Countering the Minraise

I do not endorse the minraise anymore, mainly because everybody flats from the big blind, and then folds to a continuation bet if they miss. If they’re going to call 2x or 2.5x why wouldn’t I want them to put more money out there? They are going to miss 55–60% of the time given their range. I make more money on average if they’ve put additional chips into the pot. I’ve also proven that a very basic player can make a profit flatting a minraise.

Take a look at the CardRunners EV calculation in Figure 11.

You don’t need to understand this calculator yet but I will explain what it means this time. In this simulation our hero in the big blind has 10-7o and almost 7BB. He faces a minraise from an aggressive opponent who is opening 35% of the hands. Our hero, not being a great poker player, calls. He has betrayed all conventional wisdom.

First, ask yourself if you’ve ever called 2x raise from a stack just short of 7x in your life. Remember your answer as we continue. On the flop, since he has no idea what to do, the player moves all-in if he hits anything. If he hits four of a kind he just jams for more than the size of the pot. If he hits bottom pair on a one-suited board and doesn’t have a draw he moves all-in for over the pot. If he misses the board? He open folds. He throws his cards to the dealer, not realizing he could have checked and seen what the action would be toward him.

This kind of player seems comical… until we calculate the equity of his play in CardRunners EV. His play shows a profit! See that green number under the node marked “BB” for “big blind”? It shows if he’s made a profit over the entire hand. Figure 12 shows what we see if we hover our mouse over that green number.

Figure 12 shows that on average the player is earning 377 chips. Does this mean he’s showing a profit over the hand? Well, no. He is forced to commit to 800 chips at the beginning of the hand. His play has ensured that he will now lose only 423 of them.

This sounds like a moderate change, but consider this: if you fold every single hand from the big blind you will have a win rate of -100BB per 100. That means every 100 hands you bleed out the number of big blinds you often get as a cash game buy-in. You’ll lose your stack several times over in a typical late game tournament poker situation. If you save 377 chips here that’s 0.47BB so you will be saving 47BB per every 100 hands played! That’s a huge difference.

Remember, this was a player who most people would describe as a “donkey.” If a talented player is at the helm, who can trap and suss out when he’s behind with a pair, he’s likely to save 50BB or perhaps 60BB per 100 hands played!

Figure 13 shows what happens if we change the initial raiser’s raise to 2.5x in our equity model and apply the same strategy to the hero.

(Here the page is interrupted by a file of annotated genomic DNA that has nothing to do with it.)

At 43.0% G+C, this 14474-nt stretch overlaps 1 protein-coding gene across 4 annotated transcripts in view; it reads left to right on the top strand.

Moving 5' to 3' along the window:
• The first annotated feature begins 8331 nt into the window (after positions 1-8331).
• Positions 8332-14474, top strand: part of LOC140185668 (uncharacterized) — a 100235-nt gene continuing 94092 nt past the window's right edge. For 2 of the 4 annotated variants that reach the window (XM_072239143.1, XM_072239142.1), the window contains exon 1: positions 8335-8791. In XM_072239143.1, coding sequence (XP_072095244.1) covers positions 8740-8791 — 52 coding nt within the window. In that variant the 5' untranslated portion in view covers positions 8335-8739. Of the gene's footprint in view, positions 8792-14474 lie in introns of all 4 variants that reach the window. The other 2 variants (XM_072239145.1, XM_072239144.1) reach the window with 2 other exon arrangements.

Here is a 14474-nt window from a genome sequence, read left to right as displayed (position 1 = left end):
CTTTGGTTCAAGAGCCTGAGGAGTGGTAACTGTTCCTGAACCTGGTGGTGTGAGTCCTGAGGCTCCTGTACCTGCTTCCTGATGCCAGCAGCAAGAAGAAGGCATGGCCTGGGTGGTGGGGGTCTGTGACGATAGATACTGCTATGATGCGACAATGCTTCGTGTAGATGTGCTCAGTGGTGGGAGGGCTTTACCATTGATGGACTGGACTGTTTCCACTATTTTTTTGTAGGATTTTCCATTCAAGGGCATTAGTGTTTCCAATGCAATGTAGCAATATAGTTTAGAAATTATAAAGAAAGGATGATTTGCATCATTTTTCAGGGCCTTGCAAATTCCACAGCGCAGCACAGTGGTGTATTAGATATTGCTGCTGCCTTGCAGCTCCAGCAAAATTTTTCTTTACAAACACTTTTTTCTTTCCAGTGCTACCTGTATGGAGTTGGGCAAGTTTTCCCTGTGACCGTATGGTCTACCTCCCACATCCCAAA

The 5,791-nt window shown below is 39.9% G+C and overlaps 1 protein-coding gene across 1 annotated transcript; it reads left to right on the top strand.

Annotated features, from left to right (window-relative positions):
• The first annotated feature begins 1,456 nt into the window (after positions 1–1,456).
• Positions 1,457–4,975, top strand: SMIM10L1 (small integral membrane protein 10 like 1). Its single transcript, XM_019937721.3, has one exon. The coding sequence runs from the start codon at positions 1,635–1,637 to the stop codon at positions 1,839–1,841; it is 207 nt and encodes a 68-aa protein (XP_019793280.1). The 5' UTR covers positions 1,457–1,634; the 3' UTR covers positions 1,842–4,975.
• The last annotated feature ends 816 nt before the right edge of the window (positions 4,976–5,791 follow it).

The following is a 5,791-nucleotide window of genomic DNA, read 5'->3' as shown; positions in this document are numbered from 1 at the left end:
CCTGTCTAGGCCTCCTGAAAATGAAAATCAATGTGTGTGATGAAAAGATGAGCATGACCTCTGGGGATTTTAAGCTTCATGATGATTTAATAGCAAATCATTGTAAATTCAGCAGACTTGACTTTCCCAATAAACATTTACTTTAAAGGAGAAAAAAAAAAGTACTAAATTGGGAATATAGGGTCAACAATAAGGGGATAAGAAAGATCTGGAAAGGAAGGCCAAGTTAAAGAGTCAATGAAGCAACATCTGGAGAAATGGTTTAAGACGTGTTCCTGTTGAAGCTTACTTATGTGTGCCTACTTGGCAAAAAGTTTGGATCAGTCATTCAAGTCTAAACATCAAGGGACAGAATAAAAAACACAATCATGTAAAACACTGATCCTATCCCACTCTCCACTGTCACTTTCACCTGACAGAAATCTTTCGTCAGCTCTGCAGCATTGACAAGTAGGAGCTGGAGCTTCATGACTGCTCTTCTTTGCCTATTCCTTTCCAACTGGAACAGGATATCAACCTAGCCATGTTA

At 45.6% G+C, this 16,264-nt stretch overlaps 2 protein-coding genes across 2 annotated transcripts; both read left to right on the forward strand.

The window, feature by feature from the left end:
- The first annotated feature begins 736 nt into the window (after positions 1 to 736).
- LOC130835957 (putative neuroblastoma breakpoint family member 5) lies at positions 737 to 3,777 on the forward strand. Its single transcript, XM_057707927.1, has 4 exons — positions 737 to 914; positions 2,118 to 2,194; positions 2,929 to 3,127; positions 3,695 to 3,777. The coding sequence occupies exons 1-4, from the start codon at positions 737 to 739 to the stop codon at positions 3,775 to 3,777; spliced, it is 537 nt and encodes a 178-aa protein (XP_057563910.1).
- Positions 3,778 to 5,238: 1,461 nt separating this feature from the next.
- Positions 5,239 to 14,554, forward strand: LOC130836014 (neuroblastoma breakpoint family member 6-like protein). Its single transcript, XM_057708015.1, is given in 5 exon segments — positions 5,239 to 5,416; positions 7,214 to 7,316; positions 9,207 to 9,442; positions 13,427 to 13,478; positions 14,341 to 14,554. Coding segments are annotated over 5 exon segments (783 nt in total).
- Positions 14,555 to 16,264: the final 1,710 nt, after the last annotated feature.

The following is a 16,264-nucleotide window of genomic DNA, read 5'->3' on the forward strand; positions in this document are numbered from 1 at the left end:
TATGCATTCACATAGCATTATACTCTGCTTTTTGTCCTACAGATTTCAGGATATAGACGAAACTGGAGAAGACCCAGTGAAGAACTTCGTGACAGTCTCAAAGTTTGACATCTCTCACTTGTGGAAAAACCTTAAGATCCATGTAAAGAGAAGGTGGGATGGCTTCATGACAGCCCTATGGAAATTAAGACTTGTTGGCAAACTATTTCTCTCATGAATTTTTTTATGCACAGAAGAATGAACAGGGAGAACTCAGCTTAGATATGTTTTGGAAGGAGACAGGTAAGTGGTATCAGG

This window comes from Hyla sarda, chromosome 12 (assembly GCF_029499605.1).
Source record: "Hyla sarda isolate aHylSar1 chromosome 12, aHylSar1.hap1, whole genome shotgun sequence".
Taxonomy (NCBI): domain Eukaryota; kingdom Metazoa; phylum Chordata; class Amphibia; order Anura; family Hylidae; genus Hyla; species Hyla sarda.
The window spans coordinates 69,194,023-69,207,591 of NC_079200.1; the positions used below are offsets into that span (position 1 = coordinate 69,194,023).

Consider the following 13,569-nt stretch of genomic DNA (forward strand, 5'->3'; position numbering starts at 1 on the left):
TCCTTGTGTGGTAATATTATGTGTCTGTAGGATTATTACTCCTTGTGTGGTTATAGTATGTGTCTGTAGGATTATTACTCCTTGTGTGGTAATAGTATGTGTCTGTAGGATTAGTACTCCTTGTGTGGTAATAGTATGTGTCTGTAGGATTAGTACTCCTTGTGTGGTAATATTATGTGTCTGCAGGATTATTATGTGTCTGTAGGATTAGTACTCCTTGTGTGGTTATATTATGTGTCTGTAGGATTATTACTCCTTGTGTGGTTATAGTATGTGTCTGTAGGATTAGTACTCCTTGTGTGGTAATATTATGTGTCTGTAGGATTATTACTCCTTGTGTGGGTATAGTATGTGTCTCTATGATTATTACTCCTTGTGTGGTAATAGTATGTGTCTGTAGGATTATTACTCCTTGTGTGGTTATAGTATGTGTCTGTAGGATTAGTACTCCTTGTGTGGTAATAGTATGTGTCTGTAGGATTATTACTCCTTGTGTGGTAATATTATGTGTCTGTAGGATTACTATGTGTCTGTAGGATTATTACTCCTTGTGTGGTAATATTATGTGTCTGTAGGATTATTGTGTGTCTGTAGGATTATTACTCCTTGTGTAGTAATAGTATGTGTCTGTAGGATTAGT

Now our hero is losing 200 chips on average – he has increased his losses out of the big blind to 120BBs per 100 hands played. Ouch! Of course, a better player could possibly turn a profit here. Actually, I’ve proven a better player can with different equity models, but all of the calculations confirm the same thing: it is much harder to make a profit when the raise size is 2.5x.

The strategy employed by the general tournament player is not far beyond what we just described here. When they hit they do something. When they don’t they fold. Actually, in some ways, the basic strategy defends the player here. He never gets bluffed out in this model. He doesn’t have enough chips to be exploited when he flops more inferior hands. A good player in position gets more big blinds on average out of their opponent’s mediocre holdings, while it is more difficult for a big blind player to get value out of their holdings given their positional disadvantage.

To defend their big blind from a 2.5x raise properly the player theoretically needs to fight more postflop to defend their larger investment. However, most players defend less, for various reasons. One is that it’s much more difficult to know the appropriate times to check-raise and lead out. It’s easy to learn to 2x raise or flat the big blind, but combining starting hands with various textures and understanding your opponent’s different bet sizes is a much harder task.

The second reason is that many players assume the 2.5x raise is the domain of the old-school regular. These old-school regulars tend to have better starting hands when they enter, because they don’t know about the minraise blind stealing or the various other aggressive plays that have come into the traditional game.

Many regular players know they’re supposed to call from the big blind, because that’s the new cool thing. They don’t know they’re supposed to do that because the raise sizes were 2x. Versus the 2.5x they think, “Let me try to crack this stronger hand range,” and when they don’t, 60% of the time they go, “Okay, I guess I’ll fold now.” Collecting their 2.5x call the 60% of the time they miss is massively profitable for us. Because of this read many players don’t like to 3-bet the 2.5x as much either. If their backer sees them doing it with air they’ll likely reason, “Of course he had a hand. This guy obviously hasn’t caught up with the times. He’s probably playing tighter than you are.”

The new school players, infatuated with their open raises and 3-bets, are made uncomfortable by the larger sizings. Yet, what you’re purchasing with the extra half blind is very cost-effective. The raise needs to work as a complete bluff an additional 4% of the time, but the number of calls and folds it buys you on the back end more than make up for this.

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